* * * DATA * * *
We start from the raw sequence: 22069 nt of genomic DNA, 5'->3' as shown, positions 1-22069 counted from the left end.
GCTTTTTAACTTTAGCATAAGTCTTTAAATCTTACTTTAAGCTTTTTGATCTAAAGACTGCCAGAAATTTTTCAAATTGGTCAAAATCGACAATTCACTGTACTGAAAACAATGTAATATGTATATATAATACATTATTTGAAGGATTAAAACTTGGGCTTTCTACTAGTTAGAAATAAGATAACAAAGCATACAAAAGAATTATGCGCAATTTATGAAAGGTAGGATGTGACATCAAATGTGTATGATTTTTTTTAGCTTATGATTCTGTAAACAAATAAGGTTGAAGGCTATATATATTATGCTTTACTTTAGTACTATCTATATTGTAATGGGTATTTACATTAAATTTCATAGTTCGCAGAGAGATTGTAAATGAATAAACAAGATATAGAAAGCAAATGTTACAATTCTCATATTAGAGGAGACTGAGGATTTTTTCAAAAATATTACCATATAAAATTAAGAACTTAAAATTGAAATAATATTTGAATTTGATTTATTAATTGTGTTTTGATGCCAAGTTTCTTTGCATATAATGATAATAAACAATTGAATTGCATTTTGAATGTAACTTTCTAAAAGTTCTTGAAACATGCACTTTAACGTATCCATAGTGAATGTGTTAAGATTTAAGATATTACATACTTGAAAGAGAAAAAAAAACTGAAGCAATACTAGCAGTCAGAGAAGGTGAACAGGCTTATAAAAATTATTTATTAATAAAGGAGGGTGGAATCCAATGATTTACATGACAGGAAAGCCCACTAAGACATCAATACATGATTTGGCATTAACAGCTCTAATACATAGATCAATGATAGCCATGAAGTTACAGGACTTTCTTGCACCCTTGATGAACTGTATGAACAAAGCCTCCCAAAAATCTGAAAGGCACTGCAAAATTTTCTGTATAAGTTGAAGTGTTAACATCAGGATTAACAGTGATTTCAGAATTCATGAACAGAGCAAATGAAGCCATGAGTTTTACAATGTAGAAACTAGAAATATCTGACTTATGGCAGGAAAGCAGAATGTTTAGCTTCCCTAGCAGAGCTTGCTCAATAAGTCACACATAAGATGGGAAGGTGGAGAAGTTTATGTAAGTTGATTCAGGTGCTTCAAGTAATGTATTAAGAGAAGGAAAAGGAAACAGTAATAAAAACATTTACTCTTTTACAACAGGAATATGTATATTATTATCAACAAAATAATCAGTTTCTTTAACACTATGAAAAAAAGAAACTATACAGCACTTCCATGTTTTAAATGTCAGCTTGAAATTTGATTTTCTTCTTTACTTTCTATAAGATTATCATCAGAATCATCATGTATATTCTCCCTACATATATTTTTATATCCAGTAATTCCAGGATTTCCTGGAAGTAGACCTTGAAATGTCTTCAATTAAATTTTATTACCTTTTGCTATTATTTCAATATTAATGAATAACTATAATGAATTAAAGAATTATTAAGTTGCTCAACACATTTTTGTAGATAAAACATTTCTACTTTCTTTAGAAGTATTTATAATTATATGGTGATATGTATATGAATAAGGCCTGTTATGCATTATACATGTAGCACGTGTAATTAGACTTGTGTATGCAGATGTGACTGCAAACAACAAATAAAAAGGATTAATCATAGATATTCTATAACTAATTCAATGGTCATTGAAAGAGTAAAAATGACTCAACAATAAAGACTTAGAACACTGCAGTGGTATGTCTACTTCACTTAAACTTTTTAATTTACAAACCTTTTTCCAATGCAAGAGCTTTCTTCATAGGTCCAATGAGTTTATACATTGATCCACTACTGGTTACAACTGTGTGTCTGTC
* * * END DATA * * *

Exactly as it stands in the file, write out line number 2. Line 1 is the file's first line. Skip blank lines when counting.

GCTTTTTAACTTTAGCATAAGTCTTTAAATCTTACTTTAAGCTTTTTGATCTAAAGACTGCCAGAAATTTTTCAAATTGGTCAAAATCGACAATTCACTGTACTGAAAACAATGTAATATGTATATATAATACATTATTTGAAGGATTAAAACTTGGGCTTTCTACTAGTTAGAAATAAGATAACAAAGCATACAAAAGAATTATGCGCAATTTATGAAAGGTAGGATGTGACATCAAATGTGTATGATTTTTTTTAGCTTATGATTCTGTAAACAAATAAGGTTGAAGGCTATATATATTATGCTTTACTTTAGTACTATCTATATTGTAATGGGTATTTACATTAAATTTCATAGTTCGCAGAGAGATTGTAAATGAATAAACAAGATATAGAAAGCAAATGTTACAATTCTCATATTAGAGGAGACTGAGGATTTTTTCAAAAATATTACCATATAAAATTAAGAACTTAAAATTGAAATAATATTTGAATTTGATTTATTAATTGTGTTTTGATGCCAAGTTTCTTTGCATATAATGATAATAAACAATTGAATTGCATTTTGAATGTAACTTTCTAAAAGTTCTTGAAACATGCACTTTAACGTATCCATAGTGAATGTGTTAAGATTTAAGATATTACATACTTGAAAGAGAAAAAAAAACTGAAGCAATACTAGCAGTCAGAGAAGGTGAACAGGCTTATAAAAATTATTTATTAATAAAGGAGGGTGGAATCCAATGATTTACATGACAGGAAAGCCCACTAAGACATCAATACATGATTTGGCATTAACAGCTCTAATACATAGATCAATGATAGCCATGAAGTTACAGGACTTTCTTGCACCCTTGATGAACTGTATGAACAAAGCCTCCCAAAAATCTGAAAGGCACTGCAAAATTTTCTGTATAAGTTGAAGTGTTAACATCAGGATTAACAGTGATTTCAGAATTCATGAACAGAGCAAATGAAGCCATGAGTTTTACAATGTAGAAACTAGAAATATCTGACTTATGGCAGGAAAGCAGAATGTTTAGCTTCCCTAGCAGAGCTTGCTCAATAAGTCACACATAAGATGGGAAGGTGGAGAAGTTTATGTAAGTTGATTCAGGTGCTTCAAGTAATGTATTAAGAGAAGGAAAAGGAAACAGTAATAAAAACATTTACTCTTTTACAACAGGAATATGTATATTATTATCAACAAAATAATCAGTTTCTTTAACACTATGAAAAAAAGAAACTATACAGCACTTCCATGTTTTAAATGTCAGCTTGAAATTTGATTTTCTTCTTTACTTTCTATAAGATTATCATCAGAATCATCATGTATATTCTCCCTACATATATTTTTATATCCAGTAATTCCAGGATTTCCTGGAAGTAGACCTTGAAATGTCTTCAATTAAATTTTATTACCTTTTGCTATTATTTCAATATTAATGAATAACTATAATGAATTAAAGAATTATTAAGTTGCTCAACACATTTTTGTAGATAAAACATTTCTACTTTCTTTAGAAGTATTTATAATTATATGGTGATATGTATATGAATAAGGCCTGTTATGCATTATACATGTAGCACGTGTAATTAGACTTGTGTATGCAGATGTGACTGCAAACAACAAATAAAAAGGATTAATCATAGATATTCTATAACTAATTCAATGGTCATTGAAAGAGTAAAAATGACTCAACAATAAAGACTTAGAACACTGCAGTGGTATGTCTACTTCACTTAAACTTTTTAATTTACAAACCTTTTTCCAATGCAAGAGCTTTCTTCATAGGTCCAATGAGTTTATACATTGATCCACTACTGGTTACAACTGTGTGTCTGTC